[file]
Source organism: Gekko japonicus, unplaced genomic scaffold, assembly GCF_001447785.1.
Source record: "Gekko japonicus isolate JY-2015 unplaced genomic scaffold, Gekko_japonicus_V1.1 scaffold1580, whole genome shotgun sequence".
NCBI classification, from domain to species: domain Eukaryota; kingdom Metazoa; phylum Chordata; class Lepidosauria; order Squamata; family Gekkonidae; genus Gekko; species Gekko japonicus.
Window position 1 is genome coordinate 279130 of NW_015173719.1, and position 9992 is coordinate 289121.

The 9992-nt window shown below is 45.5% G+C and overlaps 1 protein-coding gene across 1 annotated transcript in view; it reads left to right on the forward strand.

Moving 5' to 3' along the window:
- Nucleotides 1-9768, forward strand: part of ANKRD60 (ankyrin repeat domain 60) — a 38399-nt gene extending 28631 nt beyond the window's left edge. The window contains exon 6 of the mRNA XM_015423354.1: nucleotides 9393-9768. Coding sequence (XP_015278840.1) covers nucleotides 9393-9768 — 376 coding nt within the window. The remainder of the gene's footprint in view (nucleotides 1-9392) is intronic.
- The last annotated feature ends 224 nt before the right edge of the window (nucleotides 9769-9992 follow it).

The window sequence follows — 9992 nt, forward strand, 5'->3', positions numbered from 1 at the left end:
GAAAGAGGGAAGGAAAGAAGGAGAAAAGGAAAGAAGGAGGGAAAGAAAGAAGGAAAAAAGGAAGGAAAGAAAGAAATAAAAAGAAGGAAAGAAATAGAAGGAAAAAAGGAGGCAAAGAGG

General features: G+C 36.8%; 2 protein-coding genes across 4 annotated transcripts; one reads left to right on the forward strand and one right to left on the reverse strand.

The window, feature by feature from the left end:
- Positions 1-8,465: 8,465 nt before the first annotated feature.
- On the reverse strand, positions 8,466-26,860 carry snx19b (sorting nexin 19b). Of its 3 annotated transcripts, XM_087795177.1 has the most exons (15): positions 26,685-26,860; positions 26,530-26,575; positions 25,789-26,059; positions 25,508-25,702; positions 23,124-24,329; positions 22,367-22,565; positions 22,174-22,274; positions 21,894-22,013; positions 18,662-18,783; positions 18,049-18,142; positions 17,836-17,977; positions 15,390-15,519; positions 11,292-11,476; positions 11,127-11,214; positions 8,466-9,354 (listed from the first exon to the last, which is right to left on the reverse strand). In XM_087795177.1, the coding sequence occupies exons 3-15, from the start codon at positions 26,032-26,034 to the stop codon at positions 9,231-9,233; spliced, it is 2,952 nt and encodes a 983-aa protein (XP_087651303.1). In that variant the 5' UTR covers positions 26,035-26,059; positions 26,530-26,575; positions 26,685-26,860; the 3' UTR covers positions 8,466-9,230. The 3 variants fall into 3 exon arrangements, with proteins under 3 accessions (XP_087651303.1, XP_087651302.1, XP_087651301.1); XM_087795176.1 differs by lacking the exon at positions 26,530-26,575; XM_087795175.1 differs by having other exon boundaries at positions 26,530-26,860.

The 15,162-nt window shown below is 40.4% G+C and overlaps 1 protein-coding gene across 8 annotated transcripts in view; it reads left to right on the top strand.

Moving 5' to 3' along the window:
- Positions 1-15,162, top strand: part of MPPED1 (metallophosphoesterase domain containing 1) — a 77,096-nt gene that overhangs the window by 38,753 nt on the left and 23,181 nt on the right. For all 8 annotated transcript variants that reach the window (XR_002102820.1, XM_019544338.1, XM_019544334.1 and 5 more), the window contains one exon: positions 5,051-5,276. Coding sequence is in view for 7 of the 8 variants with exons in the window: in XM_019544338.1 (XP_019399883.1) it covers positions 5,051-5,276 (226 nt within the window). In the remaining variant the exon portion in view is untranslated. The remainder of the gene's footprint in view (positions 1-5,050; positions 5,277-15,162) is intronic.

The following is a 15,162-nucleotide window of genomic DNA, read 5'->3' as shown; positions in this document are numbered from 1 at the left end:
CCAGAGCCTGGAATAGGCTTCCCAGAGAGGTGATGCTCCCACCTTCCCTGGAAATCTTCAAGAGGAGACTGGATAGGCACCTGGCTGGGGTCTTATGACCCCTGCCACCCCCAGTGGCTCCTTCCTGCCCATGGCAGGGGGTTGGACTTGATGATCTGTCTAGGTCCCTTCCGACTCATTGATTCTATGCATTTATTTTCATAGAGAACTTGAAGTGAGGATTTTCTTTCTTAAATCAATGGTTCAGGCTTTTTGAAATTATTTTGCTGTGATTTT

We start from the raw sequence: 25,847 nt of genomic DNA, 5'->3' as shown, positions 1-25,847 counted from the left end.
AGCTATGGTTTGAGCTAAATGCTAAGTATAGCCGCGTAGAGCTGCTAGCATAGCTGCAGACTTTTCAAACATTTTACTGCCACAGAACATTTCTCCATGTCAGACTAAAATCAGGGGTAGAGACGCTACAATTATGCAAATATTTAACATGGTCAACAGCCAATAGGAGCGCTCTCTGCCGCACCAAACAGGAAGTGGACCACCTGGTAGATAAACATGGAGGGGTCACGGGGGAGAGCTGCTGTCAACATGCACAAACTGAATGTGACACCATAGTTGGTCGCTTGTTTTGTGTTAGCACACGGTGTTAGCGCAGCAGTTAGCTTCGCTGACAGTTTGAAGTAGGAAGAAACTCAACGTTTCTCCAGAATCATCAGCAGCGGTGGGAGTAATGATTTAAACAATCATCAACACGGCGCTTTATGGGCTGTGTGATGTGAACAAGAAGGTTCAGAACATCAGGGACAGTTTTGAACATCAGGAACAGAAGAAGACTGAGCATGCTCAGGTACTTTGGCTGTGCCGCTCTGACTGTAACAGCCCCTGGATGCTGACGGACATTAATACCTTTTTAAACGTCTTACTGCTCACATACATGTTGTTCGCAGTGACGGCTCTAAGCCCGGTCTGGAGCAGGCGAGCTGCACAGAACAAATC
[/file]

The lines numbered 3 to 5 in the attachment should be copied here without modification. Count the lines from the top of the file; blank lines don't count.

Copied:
NCBI classification, from domain to species: domain Eukaryota; kingdom Metazoa; phylum Chordata; class Lepidosauria; order Squamata; family Gekkonidae; genus Gekko; species Gekko japonicus.
Window position 1 is genome coordinate 279130 of NW_015173719.1, and position 9992 is coordinate 289121.

The 9992-nt window shown below is 45.5% G+C and overlaps 1 protein-coding gene across 1 annotated transcript in view; it reads left to right on the forward strand.